Weinberger today bristles at the suggestion that by his spendthrift habits he effectively killed the national consensus for bigger defense budgets. But the figures are hard to argue with. The upsurge had started during the Carter years, as advocates of defense made the case that a threat existed and that it could be met. In the aftermath of the 1980 election, when Weinberger submitted his first budget, Congress was ready to vote for anything labeled “defense.” But the enthusiasm, and the increases, faded fast. By fiscal-year 1986 the budget was down 4.4 percent in real terms. Weinberger now blames Congress, the American people, and democracy itself. He ought to blame himself for failing to put to better use the funds he secured.

On June 15, 1981, soon after Weinberger had announced his $1.5 trillion, five-year defense plan, the New York Times editorialized that spending all that money would not make the American people safer; therefore, the amount should be reduced and more emphasis should be placed on arms control. Many involved in defense policy-making at the time urged Weinberger to rise to the Times’s challenge by articulating military plans that would demonstrably make the country safer. Weinberger refused: the military professionals would make the plans, Congress would approve them because the President would ask it to, and the Times editorialists were a bunch of liberals who had lost the election. But the Times, liberal or not, had raised a reasonable point which, if not answered substantively, would win by default. Weinberger did not, and it did.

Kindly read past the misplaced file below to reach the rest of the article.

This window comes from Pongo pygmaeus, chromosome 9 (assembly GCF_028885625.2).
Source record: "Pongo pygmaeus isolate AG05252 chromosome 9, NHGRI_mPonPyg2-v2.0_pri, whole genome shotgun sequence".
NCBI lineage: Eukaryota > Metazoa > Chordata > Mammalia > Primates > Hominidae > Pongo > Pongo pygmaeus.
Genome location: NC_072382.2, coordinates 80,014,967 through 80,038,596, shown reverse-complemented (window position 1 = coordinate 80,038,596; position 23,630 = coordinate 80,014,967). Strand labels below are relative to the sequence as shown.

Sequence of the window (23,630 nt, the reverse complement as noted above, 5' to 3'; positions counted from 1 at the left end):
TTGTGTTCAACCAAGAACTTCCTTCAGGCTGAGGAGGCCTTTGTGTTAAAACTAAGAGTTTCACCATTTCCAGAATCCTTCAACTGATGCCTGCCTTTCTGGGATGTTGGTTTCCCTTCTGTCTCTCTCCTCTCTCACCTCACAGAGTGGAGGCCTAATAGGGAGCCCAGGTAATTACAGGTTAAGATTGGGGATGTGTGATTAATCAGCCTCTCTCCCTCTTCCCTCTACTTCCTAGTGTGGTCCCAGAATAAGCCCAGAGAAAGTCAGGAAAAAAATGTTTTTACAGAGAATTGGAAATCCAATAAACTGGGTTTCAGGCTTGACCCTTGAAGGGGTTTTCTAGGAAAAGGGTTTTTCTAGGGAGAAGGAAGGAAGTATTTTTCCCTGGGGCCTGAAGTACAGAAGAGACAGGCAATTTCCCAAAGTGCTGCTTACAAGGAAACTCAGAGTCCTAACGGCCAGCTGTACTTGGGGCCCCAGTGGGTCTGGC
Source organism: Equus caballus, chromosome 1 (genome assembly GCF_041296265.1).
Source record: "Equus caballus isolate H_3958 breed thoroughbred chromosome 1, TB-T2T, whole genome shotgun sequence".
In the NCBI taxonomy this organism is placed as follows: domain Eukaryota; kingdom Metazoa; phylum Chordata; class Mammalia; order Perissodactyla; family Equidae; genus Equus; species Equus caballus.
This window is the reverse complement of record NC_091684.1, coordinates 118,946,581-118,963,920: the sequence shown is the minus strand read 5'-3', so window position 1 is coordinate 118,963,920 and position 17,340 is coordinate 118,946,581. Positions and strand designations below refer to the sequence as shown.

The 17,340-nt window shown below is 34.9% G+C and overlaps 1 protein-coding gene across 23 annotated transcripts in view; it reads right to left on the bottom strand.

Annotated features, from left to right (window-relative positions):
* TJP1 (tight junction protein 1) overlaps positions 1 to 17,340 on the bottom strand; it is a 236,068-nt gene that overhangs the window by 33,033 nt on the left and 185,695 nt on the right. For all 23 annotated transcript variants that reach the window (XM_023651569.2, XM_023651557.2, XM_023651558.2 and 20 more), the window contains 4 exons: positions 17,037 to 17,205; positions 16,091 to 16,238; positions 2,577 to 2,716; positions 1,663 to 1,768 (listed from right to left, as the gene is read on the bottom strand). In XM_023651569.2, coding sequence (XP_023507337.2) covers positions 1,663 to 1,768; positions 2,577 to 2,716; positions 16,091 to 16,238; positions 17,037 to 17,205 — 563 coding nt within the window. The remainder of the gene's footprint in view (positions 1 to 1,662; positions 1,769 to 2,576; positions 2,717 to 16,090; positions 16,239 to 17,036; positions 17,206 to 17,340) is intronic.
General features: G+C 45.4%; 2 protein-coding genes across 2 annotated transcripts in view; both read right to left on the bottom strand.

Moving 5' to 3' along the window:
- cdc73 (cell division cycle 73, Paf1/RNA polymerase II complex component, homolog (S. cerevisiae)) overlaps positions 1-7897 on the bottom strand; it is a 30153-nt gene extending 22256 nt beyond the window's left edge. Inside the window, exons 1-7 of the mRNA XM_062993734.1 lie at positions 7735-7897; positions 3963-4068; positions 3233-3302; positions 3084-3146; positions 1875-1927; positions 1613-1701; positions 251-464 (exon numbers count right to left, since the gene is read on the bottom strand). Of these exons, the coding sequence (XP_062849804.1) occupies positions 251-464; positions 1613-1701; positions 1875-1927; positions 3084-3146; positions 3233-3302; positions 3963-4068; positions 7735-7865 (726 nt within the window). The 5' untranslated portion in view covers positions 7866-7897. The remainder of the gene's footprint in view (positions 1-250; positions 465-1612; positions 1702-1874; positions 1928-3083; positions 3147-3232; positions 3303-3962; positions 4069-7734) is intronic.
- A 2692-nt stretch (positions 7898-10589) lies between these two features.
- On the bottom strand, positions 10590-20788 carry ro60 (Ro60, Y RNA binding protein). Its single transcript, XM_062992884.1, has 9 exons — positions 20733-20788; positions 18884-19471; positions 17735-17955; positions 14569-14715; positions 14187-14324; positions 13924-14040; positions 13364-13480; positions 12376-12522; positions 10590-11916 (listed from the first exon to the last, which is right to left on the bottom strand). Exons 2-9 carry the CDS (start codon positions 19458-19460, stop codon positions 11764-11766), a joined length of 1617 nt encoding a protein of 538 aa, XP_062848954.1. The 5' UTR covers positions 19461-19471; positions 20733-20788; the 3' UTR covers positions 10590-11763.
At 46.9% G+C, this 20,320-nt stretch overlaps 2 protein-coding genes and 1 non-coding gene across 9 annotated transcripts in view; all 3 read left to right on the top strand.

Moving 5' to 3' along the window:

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The intellectual respectability of defense policy, especially in the area of strategic weapons, took a nosedive under Weinberger. Whether or not one agrees with the strategic policies of former Secretaries of Defense Robert McNamara and Harold Brown, those policies were tied to weapons that the U.S. actually possessed or had ordered, and took into consideration targets that the weapons could actually destroy. Under Weinberger, by contrast, the services were encouraged to “write up” plans for “holding at risk” a Soviet leadership and Soviet strategic forces that had long since put themselves outside the reach of our retaliation. The classified documents now read like pyramids of favorable assumptions, and the public annual reports read like fairy tales.

One of the major figures in these fairy tales was SDI. Now, it is all too easy to show that the U.S. needed, and still needs, an antimissile defense. But as his book makes clear, Weinberger, for all that he carries on about SDI as a brilliant Reaganite insight that would make up for all our military insufficiencies, does not understand the need for such a missile defense, does not begin to understand the SDI program, and seems quite content to leave the U.S. undefended.